VeriCite Faculty Resources
This section includes examples of assignments, worksheet questions, individual progress submissions, or journal/blogs prompts to help document and support student progress over the duration of a research or writing project.
The submission of multiple drafts will alert students early on if their work is in need of revision. The instructor can actively refer students to resources on proper citation and paraphrasing, in cases of unintentional plagiarism, well before the final draft is due.
Staging and scaffolding a writing assignment is widely regarded by faculty who wish to strengthen the student’s writing process, but also serves to deter academic dishonesty, as it allows faculty to monitor writing style and progress over multiple submissions and provides a layer of inconvenience for students in obtaining/producing multiple intentionally plagiarized draft copies. Requiring multiple drafts reduces the probability of student procrastination before a single submission deadline, a common cause of academic dishonesty.
Some Suggested Faculty Pre-Game Activities
Include a statement in your syllabus about how VeriCite will be used in your course. (See the section on Syllabus Samples at the bottom of this page.) Inform students of which citation style they should use for this project. Take a moment to review the Citation Style Guide (zsr.wfu.edu/research/citation) so both you and your students are maintaining current conventions.
Consider inviting your library liaison into your classroom (zsr.wfu.edu/ask/subject) Your library liaison can create a custom research instruction session for your students, focusing on the databases, citation styles, and other library resources relevant to your class.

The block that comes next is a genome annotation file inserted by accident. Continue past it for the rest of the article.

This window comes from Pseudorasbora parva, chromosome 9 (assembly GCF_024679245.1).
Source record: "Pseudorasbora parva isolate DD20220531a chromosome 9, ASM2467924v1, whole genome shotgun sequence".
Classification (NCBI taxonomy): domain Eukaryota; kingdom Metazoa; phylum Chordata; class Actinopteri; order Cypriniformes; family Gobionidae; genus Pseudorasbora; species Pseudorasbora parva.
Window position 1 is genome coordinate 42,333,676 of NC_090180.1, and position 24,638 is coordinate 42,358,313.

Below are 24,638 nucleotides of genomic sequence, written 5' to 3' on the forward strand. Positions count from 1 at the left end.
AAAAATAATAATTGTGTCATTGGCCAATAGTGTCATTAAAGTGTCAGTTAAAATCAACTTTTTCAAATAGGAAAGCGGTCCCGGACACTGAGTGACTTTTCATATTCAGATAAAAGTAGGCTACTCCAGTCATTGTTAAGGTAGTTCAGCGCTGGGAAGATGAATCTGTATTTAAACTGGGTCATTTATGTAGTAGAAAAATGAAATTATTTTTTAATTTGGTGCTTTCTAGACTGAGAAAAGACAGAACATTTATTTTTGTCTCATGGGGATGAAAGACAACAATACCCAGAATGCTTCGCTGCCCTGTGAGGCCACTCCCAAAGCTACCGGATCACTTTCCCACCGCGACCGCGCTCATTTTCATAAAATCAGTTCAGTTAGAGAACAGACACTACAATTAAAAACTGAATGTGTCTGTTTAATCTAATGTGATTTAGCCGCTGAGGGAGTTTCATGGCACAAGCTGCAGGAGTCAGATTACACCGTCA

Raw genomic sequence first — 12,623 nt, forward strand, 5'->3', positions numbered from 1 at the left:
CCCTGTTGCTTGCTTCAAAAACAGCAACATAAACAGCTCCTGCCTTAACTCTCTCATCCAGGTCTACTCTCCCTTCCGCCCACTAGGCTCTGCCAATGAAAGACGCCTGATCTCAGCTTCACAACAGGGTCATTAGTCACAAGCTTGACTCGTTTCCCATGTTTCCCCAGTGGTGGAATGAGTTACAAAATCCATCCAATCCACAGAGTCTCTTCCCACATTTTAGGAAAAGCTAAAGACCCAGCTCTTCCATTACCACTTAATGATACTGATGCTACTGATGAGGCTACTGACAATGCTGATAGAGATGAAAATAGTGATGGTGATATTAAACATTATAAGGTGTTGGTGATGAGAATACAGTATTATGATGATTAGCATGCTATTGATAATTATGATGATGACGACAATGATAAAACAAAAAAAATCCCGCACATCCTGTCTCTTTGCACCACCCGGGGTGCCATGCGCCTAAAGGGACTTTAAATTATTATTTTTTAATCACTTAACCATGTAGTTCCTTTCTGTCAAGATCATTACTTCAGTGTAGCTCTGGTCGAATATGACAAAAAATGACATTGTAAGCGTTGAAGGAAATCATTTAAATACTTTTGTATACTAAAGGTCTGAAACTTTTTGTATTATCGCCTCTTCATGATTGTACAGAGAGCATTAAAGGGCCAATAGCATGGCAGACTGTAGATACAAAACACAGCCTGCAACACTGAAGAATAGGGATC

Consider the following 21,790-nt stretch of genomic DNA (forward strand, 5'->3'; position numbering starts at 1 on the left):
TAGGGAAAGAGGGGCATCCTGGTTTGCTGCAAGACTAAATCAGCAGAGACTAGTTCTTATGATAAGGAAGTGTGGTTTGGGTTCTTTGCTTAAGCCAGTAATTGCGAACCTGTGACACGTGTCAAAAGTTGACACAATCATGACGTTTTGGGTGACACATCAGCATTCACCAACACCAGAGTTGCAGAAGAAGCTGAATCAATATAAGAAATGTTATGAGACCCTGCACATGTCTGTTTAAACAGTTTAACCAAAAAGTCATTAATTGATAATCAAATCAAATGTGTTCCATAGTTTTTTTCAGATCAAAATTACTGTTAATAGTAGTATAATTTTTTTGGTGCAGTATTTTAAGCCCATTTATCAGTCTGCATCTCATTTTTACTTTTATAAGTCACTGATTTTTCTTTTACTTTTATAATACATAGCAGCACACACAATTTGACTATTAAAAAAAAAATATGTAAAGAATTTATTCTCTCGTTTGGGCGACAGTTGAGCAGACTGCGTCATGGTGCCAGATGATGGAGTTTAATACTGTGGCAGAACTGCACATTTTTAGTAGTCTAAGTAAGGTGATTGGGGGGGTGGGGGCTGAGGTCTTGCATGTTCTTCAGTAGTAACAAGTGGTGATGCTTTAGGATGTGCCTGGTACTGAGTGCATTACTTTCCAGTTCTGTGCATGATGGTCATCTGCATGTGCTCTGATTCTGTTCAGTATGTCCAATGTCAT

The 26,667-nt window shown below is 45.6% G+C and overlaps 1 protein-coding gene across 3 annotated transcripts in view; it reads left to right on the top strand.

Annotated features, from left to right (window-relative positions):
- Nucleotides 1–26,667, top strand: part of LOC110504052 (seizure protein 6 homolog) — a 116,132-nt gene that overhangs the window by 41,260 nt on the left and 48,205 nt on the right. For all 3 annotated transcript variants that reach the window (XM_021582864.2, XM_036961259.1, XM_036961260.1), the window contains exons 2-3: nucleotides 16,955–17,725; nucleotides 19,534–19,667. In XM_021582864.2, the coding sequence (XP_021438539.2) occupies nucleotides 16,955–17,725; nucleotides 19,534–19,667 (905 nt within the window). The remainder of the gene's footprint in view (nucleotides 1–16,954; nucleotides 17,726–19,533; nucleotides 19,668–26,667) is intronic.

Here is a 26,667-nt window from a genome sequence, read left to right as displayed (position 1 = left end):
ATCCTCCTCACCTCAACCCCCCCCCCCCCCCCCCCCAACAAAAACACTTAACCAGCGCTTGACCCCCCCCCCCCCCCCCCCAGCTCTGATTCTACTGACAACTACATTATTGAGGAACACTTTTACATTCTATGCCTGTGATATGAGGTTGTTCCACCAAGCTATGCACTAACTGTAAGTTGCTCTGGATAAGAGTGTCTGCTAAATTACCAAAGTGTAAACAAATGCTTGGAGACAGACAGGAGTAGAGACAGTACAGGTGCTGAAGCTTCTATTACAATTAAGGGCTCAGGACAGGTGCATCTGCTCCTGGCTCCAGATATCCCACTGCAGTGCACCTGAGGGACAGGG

Browse ZSR’s Research Guides (guides.zsr.wfu.edu). Your Library Liaison can create/update research guides for your class and feature it when they visit your class.
Suggested Student Activities
Research Question or Kick-Off Activity
- Students will submit their Research Question to the instructor for feedback.
- Students will submit a project proposal to the instructor for feedback.
Databases, Valid & Reliable Sources
Browse your assigned Research Guide (guides.zsr.wfu.edu). What databases are you using to conduct your search? List at least two journals relevant to your topic. Explain why these are valid and reliable sources.
Review the Citation Style Guide (zsr.wfu.edu/research/citation). Review ZSR’s resources on Zotero, a popular citation manager (guides.zsr.wfu.edu/zotero). Search the Professional Development Center’s website for upcoming ZSR workshops (pdc.wfu.edu/?q=zsr) including the 45-minute Zotero workshop. What action steps are you taking to improve your citation and source management skills during this project?